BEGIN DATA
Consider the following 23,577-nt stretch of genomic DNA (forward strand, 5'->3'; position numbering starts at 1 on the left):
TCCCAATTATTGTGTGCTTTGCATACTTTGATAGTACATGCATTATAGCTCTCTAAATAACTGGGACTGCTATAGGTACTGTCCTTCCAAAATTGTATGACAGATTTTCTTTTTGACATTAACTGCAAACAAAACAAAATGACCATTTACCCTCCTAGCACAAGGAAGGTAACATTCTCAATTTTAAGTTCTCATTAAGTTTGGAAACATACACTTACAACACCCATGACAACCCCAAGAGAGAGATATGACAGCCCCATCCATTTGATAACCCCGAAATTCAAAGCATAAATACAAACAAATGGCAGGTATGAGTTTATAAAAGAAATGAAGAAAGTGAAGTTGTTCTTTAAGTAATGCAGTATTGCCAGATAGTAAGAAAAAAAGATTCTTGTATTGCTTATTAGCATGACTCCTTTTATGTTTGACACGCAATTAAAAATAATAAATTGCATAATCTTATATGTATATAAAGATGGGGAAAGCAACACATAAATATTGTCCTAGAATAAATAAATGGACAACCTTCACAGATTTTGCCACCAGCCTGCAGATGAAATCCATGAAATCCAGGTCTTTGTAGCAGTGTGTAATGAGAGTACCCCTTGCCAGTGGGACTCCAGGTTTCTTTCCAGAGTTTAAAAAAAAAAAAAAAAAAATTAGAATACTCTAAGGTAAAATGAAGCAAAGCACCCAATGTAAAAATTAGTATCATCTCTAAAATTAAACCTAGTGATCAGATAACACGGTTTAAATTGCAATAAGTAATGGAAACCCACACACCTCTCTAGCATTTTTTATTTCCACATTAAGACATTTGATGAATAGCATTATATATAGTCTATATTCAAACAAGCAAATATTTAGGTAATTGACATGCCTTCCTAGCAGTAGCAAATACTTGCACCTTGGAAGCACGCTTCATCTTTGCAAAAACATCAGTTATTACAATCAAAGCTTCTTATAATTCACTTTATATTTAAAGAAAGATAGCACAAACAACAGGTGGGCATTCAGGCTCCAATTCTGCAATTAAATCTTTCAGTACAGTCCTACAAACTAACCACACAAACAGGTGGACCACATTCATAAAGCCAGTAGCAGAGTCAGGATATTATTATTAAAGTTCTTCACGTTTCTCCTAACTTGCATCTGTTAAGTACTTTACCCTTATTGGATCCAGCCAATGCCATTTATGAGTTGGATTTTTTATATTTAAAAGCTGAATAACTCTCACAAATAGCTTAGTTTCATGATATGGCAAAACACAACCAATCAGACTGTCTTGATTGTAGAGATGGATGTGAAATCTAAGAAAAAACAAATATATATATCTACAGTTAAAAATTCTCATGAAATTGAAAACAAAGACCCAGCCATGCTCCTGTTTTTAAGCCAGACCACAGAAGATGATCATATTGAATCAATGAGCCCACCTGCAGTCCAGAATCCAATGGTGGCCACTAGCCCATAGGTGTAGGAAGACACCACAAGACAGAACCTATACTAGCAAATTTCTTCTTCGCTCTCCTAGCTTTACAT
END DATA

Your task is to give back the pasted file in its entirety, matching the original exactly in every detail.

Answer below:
Consider the following 23,577-nt stretch of genomic DNA (forward strand, 5'->3'; position numbering starts at 1 on the left):
TCCCAATTATTGTGTGCTTTGCATACTTTGATAGTACATGCATTATAGCTCTCTAAATAACTGGGACTGCTATAGGTACTGTCCTTCCAAAATTGTATGACAGATTTTCTTTTTGACATTAACTGCAAACAAAACAAAATGACCATTTACCCTCCTAGCACAAGGAAGGTAACATTCTCAATTTTAAGTTCTCATTAAGTTTGGAAACATACACTTACAACACCCATGACAACCCCAAGAGAGAGATATGACAGCCCCATCCATTTGATAACCCCGAAATTCAAAGCATAAATACAAACAAATGGCAGGTATGAGTTTATAAAAGAAATGAAGAAAGTGAAGTTGTTCTTTAAGTAATGCAGTATTGCCAGATAGTAAGAAAAAAAGATTCTTGTATTGCTTATTAGCATGACTCCTTTTATGTTTGACACGCAATTAAAAATAATAAATTGCATAATCTTATATGTATATAAAGATGGGGAAAGCAACACATAAATATTGTCCTAGAATAAATAAATGGACAACCTTCACAGATTTTGCCACCAGCCTGCAGATGAAATCCATGAAATCCAGGTCTTTGTAGCAGTGTGTAATGAGAGTACCCCTTGCCAGTGGGACTCCAGGTTTCTTTCCAGAGTTTAAAAAAAAAAAAAAAAAAATTAGAATACTCTAAGGTAAAATGAAGCAAAGCACCCAATGTAAAAATTAGTATCATCTCTAAAATTAAACCTAGTGATCAGATAACACGGTTTAAATTGCAATAAGTAATGGAAACCCACACACCTCTCTAGCATTTTTTATTTCCACATTAAGACATTTGATGAATAGCATTATATATAGTCTATATTCAAACAAGCAAATATTTAGGTAATTGACATGCCTTCCTAGCAGTAGCAAATACTTGCACCTTGGAAGCACGCTTCATCTTTGCAAAAACATCAGTTATTACAATCAAAGCTTCTTATAATTCACTTTATATTTAAAGAAAGATAGCACAAACAACAGGTGGGCATTCAGGCTCCAATTCTGCAATTAAATCTTTCAGTACAGTCCTACAAACTAACCACACAAACAGGTGGACCACATTCATAAAGCCAGTAGCAGAGTCAGGATATTATTATTAAAGTTCTTCACGTTTCTCCTAACTTGCATCTGTTAAGTACTTTACCCTTATTGGATCCAGCCAATGCCATTTATGAGTTGGATTTTTTATATTTAAAAGCTGAATAACTCTCACAAATAGCTTAGTTTCATGATATGGCAAAACACAACCAATCAGACTGTCTTGATTGTAGAGATGGATGTGAAATCTAAGAAAAAACAAATATATATATCTACAGTTAAAAATTCTCATGAAATTGAAAACAAAGACCCAGCCATGCTCCTGTTTTTAAGCCAGACCACAGAAGATGATCATATTGAATCAATGAGCCCACCTGCAGTCCAGAATCCAATGGTGGCCACTAGCCCATAGGTGTAGGAAGACACCACAAGACAGAACCTATACTAGCAAATTTCTTCTTCGCTCTCCTAGCTTTACAT